Organization: Maddie's Fund
Investigator(s): Anastasia Shabelansky
Grant Amount: n/a
Project Type: Basic Research
Project Status: Research Complete
Maddie's Fund® conducted an online survey to gain national baseline data regarding the utilization, structure and policies of cat and dog foster care programs. Foster programs appear to be fairly common practice in US shelter and rescues. However, most foster programs are relatively small with a small number of pets in foster care and a small number of active foster caregivers. The survey discovered a correlation between practices of a foster-centric shelter and having more foster caregivers. The majority of organizations who responded to this survey loved the foster-centric model of animal care, although there was considerably less interest in implementing it.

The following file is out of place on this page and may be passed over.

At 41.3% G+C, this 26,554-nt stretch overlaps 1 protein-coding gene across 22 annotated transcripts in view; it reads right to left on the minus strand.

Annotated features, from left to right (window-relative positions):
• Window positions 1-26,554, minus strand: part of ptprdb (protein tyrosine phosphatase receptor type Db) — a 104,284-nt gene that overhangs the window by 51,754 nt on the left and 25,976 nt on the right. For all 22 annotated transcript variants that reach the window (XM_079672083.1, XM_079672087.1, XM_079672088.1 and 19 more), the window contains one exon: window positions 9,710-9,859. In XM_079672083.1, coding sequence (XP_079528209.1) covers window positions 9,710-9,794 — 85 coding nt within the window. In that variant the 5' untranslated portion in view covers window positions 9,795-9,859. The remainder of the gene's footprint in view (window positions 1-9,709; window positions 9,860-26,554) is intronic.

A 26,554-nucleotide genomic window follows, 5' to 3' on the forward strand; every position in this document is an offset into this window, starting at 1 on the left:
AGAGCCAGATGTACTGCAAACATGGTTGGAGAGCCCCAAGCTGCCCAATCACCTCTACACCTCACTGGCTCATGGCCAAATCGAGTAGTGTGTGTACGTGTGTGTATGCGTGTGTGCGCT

To explore the use, structure and policies of cat and dog foster care programs in U.S. based animal shelters and rescues; and to collect feedback about the foster-centric model of animal sheltering.
The survey was distributed to a convenience sample, via Maddie's Fund® email list, Adopt-a-Pet newsletter and Best Friends network partners. One representative was allowed per organization. After duplicate responses were removed, 2,159 organizations responded to the survey. The survey was designed to gather information from as many shelter and rescue organizations as possible, regardless of having a foster program or physical shelter.
The following results were based on data from organizations with a physical facility (n=959):
The majority of foster programs placed a relatively small number of pets in foster care and had a relatively small number of active foster caregivers. The vast majority of respondents love the foster-centric model; however, there's considerably less interest in actually implementing the model at their respective organizations. Based on the data, foster programs exist at most organizations, and have foster programs in times of higher intake, but few see it as a core component of their organizational culture. Future research should focus on how to help shelters to utilize their resources efficiently to place as much animals to foster care as possible.